Wise as Serpents, Innocent as Doves
American Mennonites Engage Washington
- Author(s): Graber Miller, Keith
- Imprint: Univ Tennessee Press
- Publication Date: 1996-10-02
- Status: Active
- Available in Hardcover - Cloth: Price $37.00 | Buy Now
In July 1968, the Mennonite Central Committee (MCC) opened an office in Washington, D.C., for monitoring the actions of the federal government’s various branches. Given American Mennonites’ long history of non involvement in political affairs, this shift toward engagement was dramatic indeed. In this in-depth study, Keith Graber Miller shows how the church’s distinctive traditions of pacifism, humility, and service have informed and shaped the nature of its activities in Washington.
Graber Miller argues that Mennonites have both influenced the national policy making debate and have themselves been influenced by their increasing exposure to it. As he shows, MCC’s voice has proven especially strong on international issues, drawing on the insights of its overseas service personnel about conditions in other countries and the impact of U.S. policies abroad. At the same time, joining in the political arena has challenged Mennonites to move away from some of their earlier theological understandings, which produced a detachment from politics except to petition for exclusion from the draft, and toward a more engaged model whose contours are still emerging.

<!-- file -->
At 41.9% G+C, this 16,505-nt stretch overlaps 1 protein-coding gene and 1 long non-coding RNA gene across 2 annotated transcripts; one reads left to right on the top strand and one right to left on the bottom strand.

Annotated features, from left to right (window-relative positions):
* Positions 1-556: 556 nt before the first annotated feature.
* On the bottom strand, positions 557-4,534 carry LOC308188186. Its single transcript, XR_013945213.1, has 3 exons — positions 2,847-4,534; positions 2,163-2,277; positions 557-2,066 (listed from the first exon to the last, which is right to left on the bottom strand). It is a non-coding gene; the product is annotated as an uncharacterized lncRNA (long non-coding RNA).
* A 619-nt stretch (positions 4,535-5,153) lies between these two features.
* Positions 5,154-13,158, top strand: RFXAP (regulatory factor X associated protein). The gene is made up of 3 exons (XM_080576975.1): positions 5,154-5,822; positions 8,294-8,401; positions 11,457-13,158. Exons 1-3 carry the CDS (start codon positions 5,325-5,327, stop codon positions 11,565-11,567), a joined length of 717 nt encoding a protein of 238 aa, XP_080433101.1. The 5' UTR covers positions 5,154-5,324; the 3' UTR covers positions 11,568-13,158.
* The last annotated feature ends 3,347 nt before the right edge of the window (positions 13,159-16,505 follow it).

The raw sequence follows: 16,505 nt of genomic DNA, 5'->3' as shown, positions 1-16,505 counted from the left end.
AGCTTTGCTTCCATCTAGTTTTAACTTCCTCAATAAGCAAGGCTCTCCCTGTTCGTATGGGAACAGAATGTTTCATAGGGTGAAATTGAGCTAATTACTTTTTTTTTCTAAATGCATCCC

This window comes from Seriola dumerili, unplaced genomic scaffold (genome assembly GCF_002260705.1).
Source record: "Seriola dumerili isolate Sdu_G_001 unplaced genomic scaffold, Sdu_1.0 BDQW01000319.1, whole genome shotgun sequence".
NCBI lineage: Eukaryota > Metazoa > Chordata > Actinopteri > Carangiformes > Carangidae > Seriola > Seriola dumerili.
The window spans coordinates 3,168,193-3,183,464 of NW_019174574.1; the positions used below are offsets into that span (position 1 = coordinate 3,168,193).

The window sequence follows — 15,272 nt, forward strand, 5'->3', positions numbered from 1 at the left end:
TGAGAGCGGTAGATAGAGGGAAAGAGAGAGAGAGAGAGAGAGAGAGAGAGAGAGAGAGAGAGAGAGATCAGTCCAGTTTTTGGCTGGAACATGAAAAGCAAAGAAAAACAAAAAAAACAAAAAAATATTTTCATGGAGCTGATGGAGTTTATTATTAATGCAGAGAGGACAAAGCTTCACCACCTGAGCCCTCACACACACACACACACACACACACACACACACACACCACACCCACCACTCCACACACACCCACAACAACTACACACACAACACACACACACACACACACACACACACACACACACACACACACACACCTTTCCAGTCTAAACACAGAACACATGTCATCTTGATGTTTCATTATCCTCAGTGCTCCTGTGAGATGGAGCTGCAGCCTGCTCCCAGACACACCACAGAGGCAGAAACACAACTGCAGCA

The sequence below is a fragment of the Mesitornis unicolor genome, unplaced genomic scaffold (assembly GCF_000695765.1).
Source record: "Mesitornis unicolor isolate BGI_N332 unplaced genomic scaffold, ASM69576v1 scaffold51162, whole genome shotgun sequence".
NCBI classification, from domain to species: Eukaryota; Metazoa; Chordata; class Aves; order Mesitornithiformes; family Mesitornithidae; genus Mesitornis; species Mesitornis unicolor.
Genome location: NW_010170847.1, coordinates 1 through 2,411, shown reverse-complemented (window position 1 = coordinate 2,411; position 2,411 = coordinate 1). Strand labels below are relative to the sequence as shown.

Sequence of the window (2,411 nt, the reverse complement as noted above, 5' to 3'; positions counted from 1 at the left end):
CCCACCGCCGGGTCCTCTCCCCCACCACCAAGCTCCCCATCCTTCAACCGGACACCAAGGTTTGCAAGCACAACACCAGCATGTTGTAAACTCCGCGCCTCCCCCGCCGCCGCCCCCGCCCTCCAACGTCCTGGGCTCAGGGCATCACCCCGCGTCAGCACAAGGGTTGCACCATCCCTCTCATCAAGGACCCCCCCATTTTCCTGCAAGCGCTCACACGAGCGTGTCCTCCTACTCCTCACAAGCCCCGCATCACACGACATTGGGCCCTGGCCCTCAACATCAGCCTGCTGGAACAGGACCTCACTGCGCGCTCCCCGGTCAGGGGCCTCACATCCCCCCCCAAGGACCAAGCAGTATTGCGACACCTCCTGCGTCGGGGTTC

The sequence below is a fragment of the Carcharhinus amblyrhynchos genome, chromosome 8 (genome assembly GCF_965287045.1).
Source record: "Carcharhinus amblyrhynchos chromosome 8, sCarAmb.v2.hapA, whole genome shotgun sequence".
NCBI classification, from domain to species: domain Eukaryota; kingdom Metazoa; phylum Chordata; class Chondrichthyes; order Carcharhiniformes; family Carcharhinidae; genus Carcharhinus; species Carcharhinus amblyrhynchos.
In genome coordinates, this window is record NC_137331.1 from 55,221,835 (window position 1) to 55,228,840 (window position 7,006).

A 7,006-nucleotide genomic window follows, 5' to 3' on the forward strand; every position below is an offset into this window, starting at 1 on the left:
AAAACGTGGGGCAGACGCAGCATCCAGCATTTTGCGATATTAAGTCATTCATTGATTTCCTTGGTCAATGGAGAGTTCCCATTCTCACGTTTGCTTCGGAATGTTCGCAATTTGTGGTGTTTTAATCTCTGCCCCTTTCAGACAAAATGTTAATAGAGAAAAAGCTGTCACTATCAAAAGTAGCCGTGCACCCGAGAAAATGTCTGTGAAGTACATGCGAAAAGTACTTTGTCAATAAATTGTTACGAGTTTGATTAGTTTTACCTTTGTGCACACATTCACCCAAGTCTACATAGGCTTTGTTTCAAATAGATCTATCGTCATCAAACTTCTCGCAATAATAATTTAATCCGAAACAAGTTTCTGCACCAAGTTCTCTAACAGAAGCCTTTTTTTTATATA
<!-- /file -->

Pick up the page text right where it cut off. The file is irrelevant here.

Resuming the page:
Wise as Serpents, Innocent as Doves not only explores the twentieth-century transformations among American Mennonites but illuminates the larger issues of religious lobbying in the nation’s capital. Graber Miller suggests that the Mennonites have helped redefine what it means to be a lobbyist. Because the Mennonites’ numbers are too few to make them a politically significant force, he argues, their only credibility in Washington lies in an astute and accurate analysis of how the world is and in the integrity of their witness to the truth as they see it. In delineating the Mennonite vision and strategy, this book offers a compelling new view of how religion and politics might constructively interact.
The Author: Keith Graber Miller is associate professor of Bible, religion, and philosophy at Goshen College in Indiana.